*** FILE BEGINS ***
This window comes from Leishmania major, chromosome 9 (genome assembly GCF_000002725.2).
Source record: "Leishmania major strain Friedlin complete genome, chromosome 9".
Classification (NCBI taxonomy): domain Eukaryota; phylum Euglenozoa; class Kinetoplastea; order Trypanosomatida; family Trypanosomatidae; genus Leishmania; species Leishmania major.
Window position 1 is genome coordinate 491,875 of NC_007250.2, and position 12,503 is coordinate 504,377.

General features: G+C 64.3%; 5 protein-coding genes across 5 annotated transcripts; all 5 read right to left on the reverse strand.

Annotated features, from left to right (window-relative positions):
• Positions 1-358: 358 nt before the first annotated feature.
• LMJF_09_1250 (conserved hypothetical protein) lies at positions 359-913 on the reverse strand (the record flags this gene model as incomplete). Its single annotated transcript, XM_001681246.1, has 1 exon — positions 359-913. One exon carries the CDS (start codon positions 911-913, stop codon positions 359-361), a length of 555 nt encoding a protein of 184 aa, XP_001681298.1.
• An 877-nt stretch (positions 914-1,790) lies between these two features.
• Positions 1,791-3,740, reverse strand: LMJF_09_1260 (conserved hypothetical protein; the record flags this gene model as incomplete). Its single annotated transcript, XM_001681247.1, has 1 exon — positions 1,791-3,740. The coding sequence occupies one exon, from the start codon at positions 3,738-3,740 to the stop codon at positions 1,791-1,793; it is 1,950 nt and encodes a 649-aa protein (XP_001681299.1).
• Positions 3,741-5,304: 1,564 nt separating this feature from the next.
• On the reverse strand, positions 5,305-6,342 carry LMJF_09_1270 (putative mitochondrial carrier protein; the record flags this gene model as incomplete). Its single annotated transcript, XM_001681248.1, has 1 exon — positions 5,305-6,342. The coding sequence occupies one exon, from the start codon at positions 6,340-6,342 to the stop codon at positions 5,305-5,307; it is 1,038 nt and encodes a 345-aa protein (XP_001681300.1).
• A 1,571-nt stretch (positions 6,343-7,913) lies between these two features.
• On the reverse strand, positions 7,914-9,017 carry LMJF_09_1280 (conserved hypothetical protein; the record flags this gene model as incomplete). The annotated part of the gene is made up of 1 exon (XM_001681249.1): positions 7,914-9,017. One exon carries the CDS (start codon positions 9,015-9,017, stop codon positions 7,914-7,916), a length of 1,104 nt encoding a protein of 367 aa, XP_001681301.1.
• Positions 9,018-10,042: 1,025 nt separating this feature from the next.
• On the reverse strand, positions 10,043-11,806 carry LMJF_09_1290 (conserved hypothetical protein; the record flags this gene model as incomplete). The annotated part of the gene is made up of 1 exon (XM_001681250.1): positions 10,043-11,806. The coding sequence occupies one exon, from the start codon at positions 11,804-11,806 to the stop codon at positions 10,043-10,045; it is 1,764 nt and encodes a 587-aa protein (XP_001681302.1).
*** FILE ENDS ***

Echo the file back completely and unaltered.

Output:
This window comes from Leishmania major, chromosome 9 (genome assembly GCF_000002725.2).
Source record: "Leishmania major strain Friedlin complete genome, chromosome 9".
Classification (NCBI taxonomy): domain Eukaryota; phylum Euglenozoa; class Kinetoplastea; order Trypanosomatida; family Trypanosomatidae; genus Leishmania; species Leishmania major.
Window position 1 is genome coordinate 491,875 of NC_007250.2, and position 12,503 is coordinate 504,377.

General features: G+C 64.3%; 5 protein-coding genes across 5 annotated transcripts; all 5 read right to left on the reverse strand.

Annotated features, from left to right (window-relative positions):
• Positions 1-358: 358 nt before the first annotated feature.
• LMJF_09_1250 (conserved hypothetical protein) lies at positions 359-913 on the reverse strand (the record flags this gene model as incomplete). Its single annotated transcript, XM_001681246.1, has 1 exon — positions 359-913. One exon carries the CDS (start codon positions 911-913, stop codon positions 359-361), a length of 555 nt encoding a protein of 184 aa, XP_001681298.1.
• An 877-nt stretch (positions 914-1,790) lies between these two features.
• Positions 1,791-3,740, reverse strand: LMJF_09_1260 (conserved hypothetical protein; the record flags this gene model as incomplete). Its single annotated transcript, XM_001681247.1, has 1 exon — positions 1,791-3,740. The coding sequence occupies one exon, from the start codon at positions 3,738-3,740 to the stop codon at positions 1,791-1,793; it is 1,950 nt and encodes a 649-aa protein (XP_001681299.1).
• Positions 3,741-5,304: 1,564 nt separating this feature from the next.
• On the reverse strand, positions 5,305-6,342 carry LMJF_09_1270 (putative mitochondrial carrier protein; the record flags this gene model as incomplete). Its single annotated transcript, XM_001681248.1, has 1 exon — positions 5,305-6,342. The coding sequence occupies one exon, from the start codon at positions 6,340-6,342 to the stop codon at positions 5,305-5,307; it is 1,038 nt and encodes a 345-aa protein (XP_001681300.1).
• A 1,571-nt stretch (positions 6,343-7,913) lies between these two features.
• On the reverse strand, positions 7,914-9,017 carry LMJF_09_1280 (conserved hypothetical protein; the record flags this gene model as incomplete). The annotated part of the gene is made up of 1 exon (XM_001681249.1): positions 7,914-9,017. One exon carries the CDS (start codon positions 9,015-9,017, stop codon positions 7,914-7,916), a length of 1,104 nt encoding a protein of 367 aa, XP_001681301.1.
• Positions 9,018-10,042: 1,025 nt separating this feature from the next.
• On the reverse strand, positions 10,043-11,806 carry LMJF_09_1290 (conserved hypothetical protein; the record flags this gene model as incomplete). The annotated part of the gene is made up of 1 exon (XM_001681250.1): positions 10,043-11,806. The coding sequence occupies one exon, from the start codon at positions 11,804-11,806 to the stop codon at positions 10,043-10,045; it is 1,764 nt and encodes a 587-aa protein (XP_001681302.1).